To determine custody in a courtroom, the court uses the “best interests of the child standard” to determine an appropriate custody arrangement. Under Maryland law the court considers a number of specifically enumerated factors.  Generally, these factors consider things like the health, safety and welfare of the child while with each parent, any history of abuse of either parent, the amount and nature of contact the child has had with each parent, the use of illegal substances or abuse of alcohol of each parent and any other factors that are relevant to the determination of what is in the best interests of the child.  Among the consideration by the court, the court will consider whether there is a history of domestic violence by either of the parents.  A showing of prior domestic violence may be viewed very negatively by the court against the alleged abuser; however, the court views a false abuse allegation very strongly and may apply the standard of an “abusive” parent to the false accuser.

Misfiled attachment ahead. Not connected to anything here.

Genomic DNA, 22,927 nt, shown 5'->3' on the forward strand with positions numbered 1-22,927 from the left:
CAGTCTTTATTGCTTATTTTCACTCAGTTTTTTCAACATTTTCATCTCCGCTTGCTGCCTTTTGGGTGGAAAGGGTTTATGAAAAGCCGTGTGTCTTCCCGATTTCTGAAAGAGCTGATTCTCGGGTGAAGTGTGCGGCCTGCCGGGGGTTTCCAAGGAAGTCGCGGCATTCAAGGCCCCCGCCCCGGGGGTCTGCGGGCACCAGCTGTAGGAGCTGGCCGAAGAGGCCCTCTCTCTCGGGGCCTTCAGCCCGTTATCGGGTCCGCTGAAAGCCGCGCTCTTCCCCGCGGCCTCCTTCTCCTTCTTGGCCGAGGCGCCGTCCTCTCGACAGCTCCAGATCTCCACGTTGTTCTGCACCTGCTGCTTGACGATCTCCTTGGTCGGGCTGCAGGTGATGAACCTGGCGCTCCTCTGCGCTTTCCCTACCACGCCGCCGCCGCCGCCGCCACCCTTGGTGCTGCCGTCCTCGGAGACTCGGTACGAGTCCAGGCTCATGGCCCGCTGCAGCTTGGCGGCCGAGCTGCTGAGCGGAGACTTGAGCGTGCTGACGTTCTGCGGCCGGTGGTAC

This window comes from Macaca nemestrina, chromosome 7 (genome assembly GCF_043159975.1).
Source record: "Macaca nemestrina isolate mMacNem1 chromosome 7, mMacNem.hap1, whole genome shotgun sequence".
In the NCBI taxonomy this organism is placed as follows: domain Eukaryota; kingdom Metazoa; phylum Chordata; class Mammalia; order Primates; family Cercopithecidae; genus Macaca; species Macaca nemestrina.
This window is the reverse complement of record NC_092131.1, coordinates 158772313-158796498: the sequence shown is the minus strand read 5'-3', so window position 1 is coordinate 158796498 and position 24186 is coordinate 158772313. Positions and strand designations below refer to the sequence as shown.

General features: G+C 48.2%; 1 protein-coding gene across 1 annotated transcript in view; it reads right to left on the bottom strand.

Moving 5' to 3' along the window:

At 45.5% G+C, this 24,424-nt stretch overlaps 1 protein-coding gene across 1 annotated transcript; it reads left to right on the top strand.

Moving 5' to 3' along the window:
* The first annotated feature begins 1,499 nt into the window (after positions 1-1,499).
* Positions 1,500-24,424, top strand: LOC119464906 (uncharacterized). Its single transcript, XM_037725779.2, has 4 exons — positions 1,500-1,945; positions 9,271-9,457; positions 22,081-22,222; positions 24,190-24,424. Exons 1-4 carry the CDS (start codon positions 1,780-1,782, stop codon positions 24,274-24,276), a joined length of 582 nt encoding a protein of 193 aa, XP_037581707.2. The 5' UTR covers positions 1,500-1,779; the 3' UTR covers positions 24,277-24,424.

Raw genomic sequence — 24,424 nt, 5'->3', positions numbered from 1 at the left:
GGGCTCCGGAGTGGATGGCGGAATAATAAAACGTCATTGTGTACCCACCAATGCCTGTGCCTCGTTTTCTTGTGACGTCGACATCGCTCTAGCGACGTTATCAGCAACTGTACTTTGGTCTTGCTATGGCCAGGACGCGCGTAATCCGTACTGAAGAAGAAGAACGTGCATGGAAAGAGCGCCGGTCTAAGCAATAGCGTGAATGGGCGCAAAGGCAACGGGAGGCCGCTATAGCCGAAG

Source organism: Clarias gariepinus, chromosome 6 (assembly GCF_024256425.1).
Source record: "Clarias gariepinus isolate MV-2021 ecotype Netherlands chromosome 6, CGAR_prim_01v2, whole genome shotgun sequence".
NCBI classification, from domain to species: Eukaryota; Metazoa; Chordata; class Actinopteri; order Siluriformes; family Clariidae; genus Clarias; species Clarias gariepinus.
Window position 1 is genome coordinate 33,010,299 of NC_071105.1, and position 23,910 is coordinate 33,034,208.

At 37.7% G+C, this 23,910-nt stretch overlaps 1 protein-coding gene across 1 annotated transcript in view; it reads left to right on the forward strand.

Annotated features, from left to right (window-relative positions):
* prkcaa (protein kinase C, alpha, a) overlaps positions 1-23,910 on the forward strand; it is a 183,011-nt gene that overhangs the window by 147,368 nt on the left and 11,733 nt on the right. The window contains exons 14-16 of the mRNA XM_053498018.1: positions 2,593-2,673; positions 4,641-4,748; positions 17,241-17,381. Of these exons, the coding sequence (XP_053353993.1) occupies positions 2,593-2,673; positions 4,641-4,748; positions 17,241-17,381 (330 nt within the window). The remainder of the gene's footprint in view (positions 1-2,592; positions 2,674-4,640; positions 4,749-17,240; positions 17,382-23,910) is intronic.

An award of sole physical custody is generally granted if a judge has a reason to believe that the child’s well-being is in danger due to past abuse or neglect by a parent. However, the court will also consider each parent’s work and personal schedules n determining a parent’s availability to provide care to a child.  Moreover, if the parents live in different states, it will likely be determined to be in the child’s best interest to stay primarily with one parent during the school year to allow for stability.